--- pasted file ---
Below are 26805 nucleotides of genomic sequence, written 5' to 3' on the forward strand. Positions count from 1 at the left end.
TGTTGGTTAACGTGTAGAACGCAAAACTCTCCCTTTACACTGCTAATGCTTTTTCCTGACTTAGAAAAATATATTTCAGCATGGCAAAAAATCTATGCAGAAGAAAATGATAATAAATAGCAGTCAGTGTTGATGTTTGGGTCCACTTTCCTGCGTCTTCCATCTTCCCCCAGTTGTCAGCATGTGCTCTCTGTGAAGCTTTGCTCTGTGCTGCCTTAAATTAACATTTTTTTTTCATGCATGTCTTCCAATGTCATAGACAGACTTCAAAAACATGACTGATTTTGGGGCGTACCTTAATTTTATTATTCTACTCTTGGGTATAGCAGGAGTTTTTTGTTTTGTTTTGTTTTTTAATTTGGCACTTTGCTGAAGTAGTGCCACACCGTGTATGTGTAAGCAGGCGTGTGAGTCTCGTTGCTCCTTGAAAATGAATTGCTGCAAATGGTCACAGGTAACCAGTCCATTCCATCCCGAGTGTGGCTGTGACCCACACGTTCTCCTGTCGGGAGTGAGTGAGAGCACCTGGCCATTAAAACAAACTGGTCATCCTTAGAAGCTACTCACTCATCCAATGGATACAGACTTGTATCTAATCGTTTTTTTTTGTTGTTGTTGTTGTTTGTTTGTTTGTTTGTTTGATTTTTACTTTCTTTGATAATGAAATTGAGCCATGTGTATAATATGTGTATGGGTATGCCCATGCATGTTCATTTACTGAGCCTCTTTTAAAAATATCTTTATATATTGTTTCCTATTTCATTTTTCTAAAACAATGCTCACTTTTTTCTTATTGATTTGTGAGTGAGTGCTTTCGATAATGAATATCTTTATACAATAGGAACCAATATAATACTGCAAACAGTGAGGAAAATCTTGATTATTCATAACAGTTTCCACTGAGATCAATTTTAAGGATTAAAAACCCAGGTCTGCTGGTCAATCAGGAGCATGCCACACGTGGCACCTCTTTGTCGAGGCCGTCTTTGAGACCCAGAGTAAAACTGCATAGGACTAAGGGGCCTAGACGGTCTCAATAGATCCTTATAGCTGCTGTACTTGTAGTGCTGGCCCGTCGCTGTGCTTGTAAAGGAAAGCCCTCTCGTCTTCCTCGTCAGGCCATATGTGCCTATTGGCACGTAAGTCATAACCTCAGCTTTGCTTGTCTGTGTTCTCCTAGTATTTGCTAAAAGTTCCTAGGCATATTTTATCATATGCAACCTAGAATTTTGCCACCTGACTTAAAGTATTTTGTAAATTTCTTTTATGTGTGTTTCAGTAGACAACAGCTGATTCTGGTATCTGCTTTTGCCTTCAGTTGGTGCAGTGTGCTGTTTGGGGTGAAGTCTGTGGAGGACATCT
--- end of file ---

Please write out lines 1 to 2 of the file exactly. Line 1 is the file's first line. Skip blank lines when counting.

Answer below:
Below are 26805 nucleotides of genomic sequence, written 5' to 3' on the forward strand. Positions count from 1 at the left end.
TGTTGGTTAACGTGTAGAACGCAAAACTCTCCCTTTACACTGCTAATGCTTTTTCCTGACTTAGAAAAATATATTTCAGCATGGCAAAAAATCTATGCAGAAGAAAATGATAATAAATAGCAGTCAGTGTTGATGTTTGGGTCCACTTTCCTGCGTCTTCCATCTTCCCCCAGTTGTCAGCATGTGCTCTCTGTGAAGCTTTGCTCTGTGCTGCCTTAAATTAACATTTTTTTTTCATGCATGTCTTCCAATGTCATAGACAGACTTCAAAAACATGACTGATTTTGGGGCGTACCTTAATTTTATTATTCTACTCTTGGGTATAGCAGGAGTTTTTTGTTTTGTTTTGTTTTTTAATTTGGCACTTTGCTGAAGTAGTGCCACACCGTGTATGTGTAAGCAGGCGTGTGAGTCTCGTTGCTCCTTGAAAATGAATTGCTGCAAATGGTCACAGGTAACCAGTCCATTCCATCCCGAGTGTGGCTGTGACCCACACGTTCTCCTGTCGGGAGTGAGTGAGAGCACCTGGCCATTAAAACAAACTGGTCATCCTTAGAAGCTACTCACTCATCCAATGGATACAGACTTGTATCTAATCGTTTTTTTTTGTTGTTGTTGTTGTTTGTTTGTTTGTTTGTTTGATTTTTACTTTCTTTGATAATGAAATTGAGCCATGTGTATAATATGTGTATGGGTATGCCCATGCATGTTCATTTACTGAGCCTCTTTTAAAAATATCTTTATATATTGTTTCCTATTTCATTTTTCTAAAACAATGCTCACTTTTTTCTTATTGATTTGTGAGTGAGTGCTTTCGATAATGAATATCTTTATACAATAGGAACCAATATAATACTGCAAACAGTGAGGAAAATCTTGATTATTCATAACAGTTTCCACTGAGATCAATTTTAAGGATTAAAAACCCAGGTCTGCTGGTCAATCAGGAGCATGCCACACGTGGCACCTCTTTGTCGAGGCCGTCTTTGAGACCCAGAGTAAAACTGCATAGGACTAAGGGGCCTAGACGGTCTCAATAGATCCTTATAGCTGCTGTACTTGTAGTGCTGGCCCGTCGCTGTGCTTGTAAAGGAAAGCCCTCTCGTCTTCCTCGTCAGGCCATATGTGCCTATTGGCACGTAAGTCATAACCTCAGCTTTGCTTGTCTGTGTTCTCCTAGTATTTGCTAAAAGTTCCTAGGCATATTTTATCATATGCAACCTAGAATTTTGCCACCTGACTTAAAGTATTTTGTAAATTTCTTTTATGTGTGTTTCAGTAGACAACAGCTGATTCTGGTATCTGCTTTTGCCTTCAGTTGGTGCAGTGTGCTGTTTGGGGTGAAGTCTGTGGAGGACATCT